3. Run UGC Campaigns
UGC (User Generated Content) is often your bread and butter of engagement. Instagram Stories and Facebook Stories are always a great place to share your UCG regularly and as often as you receive it.
If you want influencers and fans to start creating and sharing UGC, send them specific instructions for what you want to see users do; brands can publish this in their bios or create posts that have CTAs explaining what to do.
Examples of UGC you ask for might include unboxing, sharing how they use the final product, and more. When you provide instructions, people are more likely to follow through by creating content and sharing it with you.
4. Create a Branded Hashtag
One way to generate threads of UCG you can then share is to create a hashtag specific to your brand and encourage others to use it. This strategy is particularly valuable on Instagram but great for TikTok and Twitter, too. If your hashtag is one that people can also respond to and remix on TikTok, even better.
Branded hashtags like #LoveLoft and #chipotlehacks are the way to go. Use the branded hashtag on your posts and encourage your followers to use it, too, to create threads of UGC and branded content that build brand awareness and recognition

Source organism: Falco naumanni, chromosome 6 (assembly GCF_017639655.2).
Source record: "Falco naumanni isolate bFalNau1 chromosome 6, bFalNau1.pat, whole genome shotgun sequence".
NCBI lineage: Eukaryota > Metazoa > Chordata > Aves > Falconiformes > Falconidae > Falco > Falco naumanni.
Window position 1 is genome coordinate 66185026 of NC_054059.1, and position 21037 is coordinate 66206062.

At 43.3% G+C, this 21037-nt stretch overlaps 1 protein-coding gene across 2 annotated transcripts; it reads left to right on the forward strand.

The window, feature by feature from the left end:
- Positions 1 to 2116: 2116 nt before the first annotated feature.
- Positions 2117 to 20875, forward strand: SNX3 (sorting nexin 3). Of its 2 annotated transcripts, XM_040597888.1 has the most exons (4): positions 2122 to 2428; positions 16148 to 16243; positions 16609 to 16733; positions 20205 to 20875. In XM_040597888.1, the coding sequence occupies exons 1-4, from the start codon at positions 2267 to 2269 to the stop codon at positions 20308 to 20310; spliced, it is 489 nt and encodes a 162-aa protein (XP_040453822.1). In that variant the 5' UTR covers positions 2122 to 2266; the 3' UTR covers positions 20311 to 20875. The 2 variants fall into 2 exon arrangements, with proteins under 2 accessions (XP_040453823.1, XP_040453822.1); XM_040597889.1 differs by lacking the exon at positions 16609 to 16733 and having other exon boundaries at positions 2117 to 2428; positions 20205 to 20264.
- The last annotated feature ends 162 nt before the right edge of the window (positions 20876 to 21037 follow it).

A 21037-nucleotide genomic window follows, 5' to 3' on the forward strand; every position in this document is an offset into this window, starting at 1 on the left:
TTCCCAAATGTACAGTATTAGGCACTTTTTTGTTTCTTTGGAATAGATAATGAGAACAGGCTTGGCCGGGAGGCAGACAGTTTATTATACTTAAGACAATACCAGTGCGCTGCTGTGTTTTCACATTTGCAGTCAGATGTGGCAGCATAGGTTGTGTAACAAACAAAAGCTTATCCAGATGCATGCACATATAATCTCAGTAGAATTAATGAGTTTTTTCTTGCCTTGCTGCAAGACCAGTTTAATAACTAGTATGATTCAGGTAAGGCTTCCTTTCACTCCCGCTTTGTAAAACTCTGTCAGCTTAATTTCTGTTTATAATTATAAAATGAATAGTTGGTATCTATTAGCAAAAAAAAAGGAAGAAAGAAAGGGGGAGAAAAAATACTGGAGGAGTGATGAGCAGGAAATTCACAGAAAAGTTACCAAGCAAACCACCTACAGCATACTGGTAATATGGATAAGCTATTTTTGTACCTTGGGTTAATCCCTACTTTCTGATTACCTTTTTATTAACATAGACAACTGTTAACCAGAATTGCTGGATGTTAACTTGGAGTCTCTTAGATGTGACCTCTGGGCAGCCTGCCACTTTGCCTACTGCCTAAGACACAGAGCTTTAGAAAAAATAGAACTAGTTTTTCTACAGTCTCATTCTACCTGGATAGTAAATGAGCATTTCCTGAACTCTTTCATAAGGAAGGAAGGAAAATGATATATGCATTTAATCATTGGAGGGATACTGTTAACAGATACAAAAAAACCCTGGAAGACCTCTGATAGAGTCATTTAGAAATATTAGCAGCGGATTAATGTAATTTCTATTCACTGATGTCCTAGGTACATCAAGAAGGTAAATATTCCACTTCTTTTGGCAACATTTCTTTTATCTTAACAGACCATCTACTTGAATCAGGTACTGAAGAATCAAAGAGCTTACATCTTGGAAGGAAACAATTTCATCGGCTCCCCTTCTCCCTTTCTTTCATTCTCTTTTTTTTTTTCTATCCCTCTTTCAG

4 Examples of Selling Strategies for Social Media
Last but not least, we’ve got social selling. Who doesn’t want to drive more sales thanks to their hard work on social media?
These four examples of strategies for social media selling will get you off to a good start.
1. Encouraging Wish List Creation
Tieks ballet flats hold a highly successful annual holiday contest where they encourage users to build a wishlist and send it to friends and family; after sending it, you can win part of your wishlist! It’s a solid selling strategy that creates a high-intent action you also share with your friends, spawning more potential engagement.
Even if you don’t want your wishlist creation to be attached to a contest, it’s a high-intent action that can drive sales. It gets people on your site and thinking about what they’d like to purchase.
You can also offer 10% off with the creation of a wishlist, or just remind users to add items to it.
2. Offering Exclusive Access to Sales & New Products